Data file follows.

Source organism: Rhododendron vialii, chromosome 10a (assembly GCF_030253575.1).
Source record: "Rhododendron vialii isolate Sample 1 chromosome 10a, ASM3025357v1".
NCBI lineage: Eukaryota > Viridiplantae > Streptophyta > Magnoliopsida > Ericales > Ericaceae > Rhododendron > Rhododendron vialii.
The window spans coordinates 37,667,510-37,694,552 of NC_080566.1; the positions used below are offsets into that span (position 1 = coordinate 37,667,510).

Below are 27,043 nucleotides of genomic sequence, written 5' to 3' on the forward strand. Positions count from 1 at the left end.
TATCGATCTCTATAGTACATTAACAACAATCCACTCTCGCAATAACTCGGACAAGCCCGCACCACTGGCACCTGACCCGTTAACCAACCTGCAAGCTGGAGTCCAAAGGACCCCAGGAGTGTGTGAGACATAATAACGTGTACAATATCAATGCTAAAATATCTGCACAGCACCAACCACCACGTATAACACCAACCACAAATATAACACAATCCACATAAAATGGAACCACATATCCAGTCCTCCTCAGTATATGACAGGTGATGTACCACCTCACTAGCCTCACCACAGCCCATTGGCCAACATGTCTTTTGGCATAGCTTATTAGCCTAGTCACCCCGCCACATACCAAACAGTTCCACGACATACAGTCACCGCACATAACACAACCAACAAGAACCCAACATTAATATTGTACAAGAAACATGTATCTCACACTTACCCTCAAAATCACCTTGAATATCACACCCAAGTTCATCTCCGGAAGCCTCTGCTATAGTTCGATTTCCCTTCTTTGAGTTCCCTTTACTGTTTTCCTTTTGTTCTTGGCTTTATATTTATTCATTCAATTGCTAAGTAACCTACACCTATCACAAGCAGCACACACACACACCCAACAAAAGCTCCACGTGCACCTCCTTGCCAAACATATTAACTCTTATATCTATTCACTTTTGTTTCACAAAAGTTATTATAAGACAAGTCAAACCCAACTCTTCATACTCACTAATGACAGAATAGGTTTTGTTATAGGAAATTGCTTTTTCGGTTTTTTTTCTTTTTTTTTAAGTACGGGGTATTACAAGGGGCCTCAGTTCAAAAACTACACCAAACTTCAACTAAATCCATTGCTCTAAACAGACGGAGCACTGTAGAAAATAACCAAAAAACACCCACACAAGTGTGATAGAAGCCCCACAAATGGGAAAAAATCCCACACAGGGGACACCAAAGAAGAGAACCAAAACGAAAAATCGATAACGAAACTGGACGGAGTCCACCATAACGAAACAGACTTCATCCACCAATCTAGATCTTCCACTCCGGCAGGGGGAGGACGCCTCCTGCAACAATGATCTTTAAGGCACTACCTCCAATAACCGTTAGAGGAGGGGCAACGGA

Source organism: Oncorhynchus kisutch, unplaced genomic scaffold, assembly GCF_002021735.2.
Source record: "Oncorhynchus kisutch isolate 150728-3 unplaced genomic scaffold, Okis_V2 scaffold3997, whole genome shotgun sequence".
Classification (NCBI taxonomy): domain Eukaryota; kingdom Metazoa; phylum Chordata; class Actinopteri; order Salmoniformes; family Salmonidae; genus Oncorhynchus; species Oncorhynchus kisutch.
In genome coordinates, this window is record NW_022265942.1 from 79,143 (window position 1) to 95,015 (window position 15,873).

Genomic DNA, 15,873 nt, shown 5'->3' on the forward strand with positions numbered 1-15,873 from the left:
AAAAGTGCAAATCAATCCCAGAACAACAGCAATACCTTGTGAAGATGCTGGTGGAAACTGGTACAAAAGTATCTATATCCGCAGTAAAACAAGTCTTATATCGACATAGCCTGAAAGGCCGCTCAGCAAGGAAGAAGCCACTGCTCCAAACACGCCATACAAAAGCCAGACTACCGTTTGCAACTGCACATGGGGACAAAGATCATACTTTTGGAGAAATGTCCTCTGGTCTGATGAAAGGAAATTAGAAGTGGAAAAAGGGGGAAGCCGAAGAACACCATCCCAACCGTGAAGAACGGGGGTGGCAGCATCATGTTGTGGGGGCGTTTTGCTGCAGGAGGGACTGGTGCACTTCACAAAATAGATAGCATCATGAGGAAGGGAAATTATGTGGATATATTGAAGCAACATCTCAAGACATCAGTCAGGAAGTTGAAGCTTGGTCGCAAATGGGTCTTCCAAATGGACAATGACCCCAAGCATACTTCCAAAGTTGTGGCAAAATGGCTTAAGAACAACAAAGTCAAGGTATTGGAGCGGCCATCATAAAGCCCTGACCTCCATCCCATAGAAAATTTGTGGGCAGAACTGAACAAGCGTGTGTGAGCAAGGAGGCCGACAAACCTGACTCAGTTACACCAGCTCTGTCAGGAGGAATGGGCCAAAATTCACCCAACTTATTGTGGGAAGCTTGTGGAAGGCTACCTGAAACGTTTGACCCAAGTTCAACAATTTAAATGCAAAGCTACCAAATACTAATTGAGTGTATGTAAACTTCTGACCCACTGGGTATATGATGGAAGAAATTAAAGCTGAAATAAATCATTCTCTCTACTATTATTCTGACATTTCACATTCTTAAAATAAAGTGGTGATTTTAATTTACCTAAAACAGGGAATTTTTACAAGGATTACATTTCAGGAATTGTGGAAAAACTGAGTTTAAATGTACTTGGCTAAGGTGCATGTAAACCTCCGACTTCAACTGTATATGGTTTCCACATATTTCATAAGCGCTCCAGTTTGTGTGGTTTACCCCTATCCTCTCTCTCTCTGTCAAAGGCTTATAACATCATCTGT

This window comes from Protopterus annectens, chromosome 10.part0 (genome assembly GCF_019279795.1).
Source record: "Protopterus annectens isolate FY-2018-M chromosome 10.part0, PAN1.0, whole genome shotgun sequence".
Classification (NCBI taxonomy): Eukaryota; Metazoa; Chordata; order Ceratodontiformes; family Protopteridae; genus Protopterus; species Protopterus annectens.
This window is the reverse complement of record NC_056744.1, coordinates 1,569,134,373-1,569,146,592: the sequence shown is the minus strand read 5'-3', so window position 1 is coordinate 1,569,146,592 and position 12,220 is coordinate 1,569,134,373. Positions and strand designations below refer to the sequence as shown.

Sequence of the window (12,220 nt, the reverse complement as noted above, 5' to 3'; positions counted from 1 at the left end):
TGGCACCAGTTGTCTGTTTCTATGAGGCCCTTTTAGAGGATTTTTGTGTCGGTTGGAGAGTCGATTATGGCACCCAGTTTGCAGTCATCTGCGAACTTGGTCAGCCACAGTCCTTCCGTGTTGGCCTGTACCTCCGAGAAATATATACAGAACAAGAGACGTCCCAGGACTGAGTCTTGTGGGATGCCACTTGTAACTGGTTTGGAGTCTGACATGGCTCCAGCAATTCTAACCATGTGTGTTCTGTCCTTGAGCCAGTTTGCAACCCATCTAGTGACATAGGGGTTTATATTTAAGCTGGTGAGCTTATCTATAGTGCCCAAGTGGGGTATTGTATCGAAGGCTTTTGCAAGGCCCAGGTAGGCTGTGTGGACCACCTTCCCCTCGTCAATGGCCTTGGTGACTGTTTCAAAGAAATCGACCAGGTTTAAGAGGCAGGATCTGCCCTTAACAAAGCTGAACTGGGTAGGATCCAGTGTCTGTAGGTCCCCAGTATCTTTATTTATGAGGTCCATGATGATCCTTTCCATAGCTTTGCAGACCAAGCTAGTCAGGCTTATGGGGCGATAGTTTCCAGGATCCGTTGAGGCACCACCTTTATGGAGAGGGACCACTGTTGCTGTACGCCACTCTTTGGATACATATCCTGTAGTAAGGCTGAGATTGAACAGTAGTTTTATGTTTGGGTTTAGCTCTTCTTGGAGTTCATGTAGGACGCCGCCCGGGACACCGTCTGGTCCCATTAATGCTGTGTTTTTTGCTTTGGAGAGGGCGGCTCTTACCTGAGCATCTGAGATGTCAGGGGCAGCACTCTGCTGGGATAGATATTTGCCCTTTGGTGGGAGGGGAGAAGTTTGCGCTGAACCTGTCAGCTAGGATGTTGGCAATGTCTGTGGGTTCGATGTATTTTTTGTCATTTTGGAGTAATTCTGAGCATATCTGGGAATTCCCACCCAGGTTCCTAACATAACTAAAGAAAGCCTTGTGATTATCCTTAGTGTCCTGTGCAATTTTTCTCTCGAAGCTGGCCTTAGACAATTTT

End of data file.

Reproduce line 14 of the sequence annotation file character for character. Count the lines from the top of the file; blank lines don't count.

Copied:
Source record: "Protopterus annectens isolate FY-2018-M chromosome 10.part0, PAN1.0, whole genome shotgun sequence".